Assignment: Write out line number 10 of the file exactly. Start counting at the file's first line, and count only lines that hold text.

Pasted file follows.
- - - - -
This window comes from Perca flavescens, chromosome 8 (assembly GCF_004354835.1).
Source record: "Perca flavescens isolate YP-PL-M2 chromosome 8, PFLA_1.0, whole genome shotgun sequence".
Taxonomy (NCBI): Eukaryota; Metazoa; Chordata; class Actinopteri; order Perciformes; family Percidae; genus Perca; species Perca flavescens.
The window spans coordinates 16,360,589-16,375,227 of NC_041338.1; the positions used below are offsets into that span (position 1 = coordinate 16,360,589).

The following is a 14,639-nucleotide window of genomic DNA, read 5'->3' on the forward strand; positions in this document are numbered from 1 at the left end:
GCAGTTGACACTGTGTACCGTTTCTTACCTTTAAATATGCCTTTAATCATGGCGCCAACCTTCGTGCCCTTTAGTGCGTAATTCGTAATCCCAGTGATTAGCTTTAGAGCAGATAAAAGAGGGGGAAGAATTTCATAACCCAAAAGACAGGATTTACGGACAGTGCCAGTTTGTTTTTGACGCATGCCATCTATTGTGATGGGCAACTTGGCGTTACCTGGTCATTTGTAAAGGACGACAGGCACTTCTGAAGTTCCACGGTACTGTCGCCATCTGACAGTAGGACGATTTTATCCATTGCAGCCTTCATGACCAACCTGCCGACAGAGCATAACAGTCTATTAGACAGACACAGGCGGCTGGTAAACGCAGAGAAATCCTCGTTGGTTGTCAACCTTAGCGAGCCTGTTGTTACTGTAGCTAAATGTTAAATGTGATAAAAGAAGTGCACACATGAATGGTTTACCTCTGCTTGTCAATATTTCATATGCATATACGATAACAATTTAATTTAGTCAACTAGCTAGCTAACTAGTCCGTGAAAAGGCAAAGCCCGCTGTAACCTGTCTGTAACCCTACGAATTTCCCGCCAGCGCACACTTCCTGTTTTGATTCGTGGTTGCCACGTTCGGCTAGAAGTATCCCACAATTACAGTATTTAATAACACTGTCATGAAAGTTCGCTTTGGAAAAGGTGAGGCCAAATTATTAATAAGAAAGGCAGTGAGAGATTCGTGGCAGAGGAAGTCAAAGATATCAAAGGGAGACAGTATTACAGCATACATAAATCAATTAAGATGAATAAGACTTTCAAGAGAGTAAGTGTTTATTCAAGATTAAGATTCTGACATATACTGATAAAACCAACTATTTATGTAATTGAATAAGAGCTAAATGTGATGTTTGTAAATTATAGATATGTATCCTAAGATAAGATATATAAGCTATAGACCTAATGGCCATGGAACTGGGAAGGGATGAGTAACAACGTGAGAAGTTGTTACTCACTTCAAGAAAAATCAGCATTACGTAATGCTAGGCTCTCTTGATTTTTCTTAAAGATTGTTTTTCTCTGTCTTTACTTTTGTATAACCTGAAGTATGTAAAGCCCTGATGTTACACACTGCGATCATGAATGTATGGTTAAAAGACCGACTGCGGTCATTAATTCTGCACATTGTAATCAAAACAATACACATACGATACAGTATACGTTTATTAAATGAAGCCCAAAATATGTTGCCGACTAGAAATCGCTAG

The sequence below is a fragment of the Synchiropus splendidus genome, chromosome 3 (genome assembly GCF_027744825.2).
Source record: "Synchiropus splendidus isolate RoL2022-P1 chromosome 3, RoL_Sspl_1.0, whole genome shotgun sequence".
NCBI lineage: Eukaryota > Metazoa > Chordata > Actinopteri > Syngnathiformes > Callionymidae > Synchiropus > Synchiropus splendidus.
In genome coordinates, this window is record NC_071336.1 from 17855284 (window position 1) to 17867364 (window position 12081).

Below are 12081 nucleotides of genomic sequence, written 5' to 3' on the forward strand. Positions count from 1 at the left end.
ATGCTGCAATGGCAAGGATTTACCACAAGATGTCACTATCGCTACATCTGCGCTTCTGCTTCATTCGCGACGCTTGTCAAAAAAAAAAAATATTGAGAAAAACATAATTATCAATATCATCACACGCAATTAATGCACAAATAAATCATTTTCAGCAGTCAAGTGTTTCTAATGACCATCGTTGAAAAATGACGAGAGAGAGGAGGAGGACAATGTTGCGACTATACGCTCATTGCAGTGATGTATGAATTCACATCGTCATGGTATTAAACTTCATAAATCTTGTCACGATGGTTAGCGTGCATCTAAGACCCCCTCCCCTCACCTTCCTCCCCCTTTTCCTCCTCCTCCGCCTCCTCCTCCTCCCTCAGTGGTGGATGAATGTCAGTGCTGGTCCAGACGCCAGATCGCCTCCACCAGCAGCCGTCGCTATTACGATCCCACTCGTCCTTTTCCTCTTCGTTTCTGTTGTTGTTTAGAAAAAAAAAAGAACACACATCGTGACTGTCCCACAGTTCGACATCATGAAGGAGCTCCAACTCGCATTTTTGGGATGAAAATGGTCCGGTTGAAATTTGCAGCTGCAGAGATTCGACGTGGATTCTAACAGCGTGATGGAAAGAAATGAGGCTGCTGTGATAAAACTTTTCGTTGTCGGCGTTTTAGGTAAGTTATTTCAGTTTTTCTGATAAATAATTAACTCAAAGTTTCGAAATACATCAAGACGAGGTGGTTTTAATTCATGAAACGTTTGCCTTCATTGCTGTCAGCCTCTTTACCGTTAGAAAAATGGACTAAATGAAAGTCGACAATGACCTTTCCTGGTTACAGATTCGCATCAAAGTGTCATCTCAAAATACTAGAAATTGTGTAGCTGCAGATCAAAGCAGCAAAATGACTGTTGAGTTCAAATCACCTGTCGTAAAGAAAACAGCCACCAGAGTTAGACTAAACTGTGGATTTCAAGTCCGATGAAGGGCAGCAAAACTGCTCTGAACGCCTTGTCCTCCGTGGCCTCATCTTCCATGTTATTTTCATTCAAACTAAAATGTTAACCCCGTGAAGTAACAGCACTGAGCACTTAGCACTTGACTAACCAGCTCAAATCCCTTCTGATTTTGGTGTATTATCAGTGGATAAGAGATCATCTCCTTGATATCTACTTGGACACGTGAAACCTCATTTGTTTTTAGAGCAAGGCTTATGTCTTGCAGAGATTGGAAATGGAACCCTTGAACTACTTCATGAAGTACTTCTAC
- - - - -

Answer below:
In genome coordinates, this window is record NC_071336.1 from 17855284 (window position 1) to 17867364 (window position 12081).